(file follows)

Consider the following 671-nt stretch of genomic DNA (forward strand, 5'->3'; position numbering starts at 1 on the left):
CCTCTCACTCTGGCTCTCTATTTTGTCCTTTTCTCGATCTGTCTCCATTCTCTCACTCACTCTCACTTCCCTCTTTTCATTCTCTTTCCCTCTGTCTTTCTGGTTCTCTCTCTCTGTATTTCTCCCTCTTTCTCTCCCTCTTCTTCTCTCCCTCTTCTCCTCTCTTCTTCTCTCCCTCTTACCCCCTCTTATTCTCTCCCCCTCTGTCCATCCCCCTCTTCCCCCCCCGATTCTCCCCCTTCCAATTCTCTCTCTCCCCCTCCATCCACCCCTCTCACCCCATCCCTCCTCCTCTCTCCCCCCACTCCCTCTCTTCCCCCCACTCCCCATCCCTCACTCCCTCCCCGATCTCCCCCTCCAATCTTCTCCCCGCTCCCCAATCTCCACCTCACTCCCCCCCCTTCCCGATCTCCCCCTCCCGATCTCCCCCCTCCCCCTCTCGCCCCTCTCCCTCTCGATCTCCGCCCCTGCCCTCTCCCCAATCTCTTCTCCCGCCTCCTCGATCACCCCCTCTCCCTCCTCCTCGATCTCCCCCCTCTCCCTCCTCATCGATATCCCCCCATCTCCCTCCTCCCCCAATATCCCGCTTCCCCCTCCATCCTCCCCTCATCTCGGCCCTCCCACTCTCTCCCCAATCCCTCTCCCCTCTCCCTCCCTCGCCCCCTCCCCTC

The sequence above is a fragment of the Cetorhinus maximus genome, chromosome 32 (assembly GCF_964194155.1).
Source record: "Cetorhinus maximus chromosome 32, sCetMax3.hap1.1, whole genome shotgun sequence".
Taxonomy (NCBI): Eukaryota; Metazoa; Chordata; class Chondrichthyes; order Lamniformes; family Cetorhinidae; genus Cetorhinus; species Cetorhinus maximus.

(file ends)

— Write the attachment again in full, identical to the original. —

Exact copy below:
Consider the following 671-nt stretch of genomic DNA (forward strand, 5'->3'; position numbering starts at 1 on the left):
CCTCTCACTCTGGCTCTCTATTTTGTCCTTTTCTCGATCTGTCTCCATTCTCTCACTCACTCTCACTTCCCTCTTTTCATTCTCTTTCCCTCTGTCTTTCTGGTTCTCTCTCTCTGTATTTCTCCCTCTTTCTCTCCCTCTTCTTCTCTCCCTCTTCTCCTCTCTTCTTCTCTCCCTCTTACCCCCTCTTATTCTCTCCCCCTCTGTCCATCCCCCTCTTCCCCCCCCGATTCTCCCCCTTCCAATTCTCTCTCTCCCCCTCCATCCACCCCTCTCACCCCATCCCTCCTCCTCTCTCCCCCCACTCCCTCTCTTCCCCCCACTCCCCATCCCTCACTCCCTCCCCGATCTCCCCCTCCAATCTTCTCCCCGCTCCCCAATCTCCACCTCACTCCCCCCCCTTCCCGATCTCCCCCTCCCGATCTCCCCCCTCCCCCTCTCGCCCCTCTCCCTCTCGATCTCCGCCCCTGCCCTCTCCCCAATCTCTTCTCCCGCCTCCTCGATCACCCCCTCTCCCTCCTCCTCGATCTCCCCCCTCTCCCTCCTCATCGATATCCCCCCATCTCCCTCCTCCCCCAATATCCCGCTTCCCCCTCCATCCTCCCCTCATCTCGGCCCTCCCACTCTCTCCCCAATCCCTCTCCCCTCTCCCTCCCTCGCCCCCTCCCCTC

The sequence above is a fragment of the Cetorhinus maximus genome, chromosome 32 (assembly GCF_964194155.1).
Source record: "Cetorhinus maximus chromosome 32, sCetMax3.hap1.1, whole genome shotgun sequence".
Taxonomy (NCBI): Eukaryota; Metazoa; Chordata; class Chondrichthyes; order Lamniformes; family Cetorhinidae; genus Cetorhinus; species Cetorhinus maximus.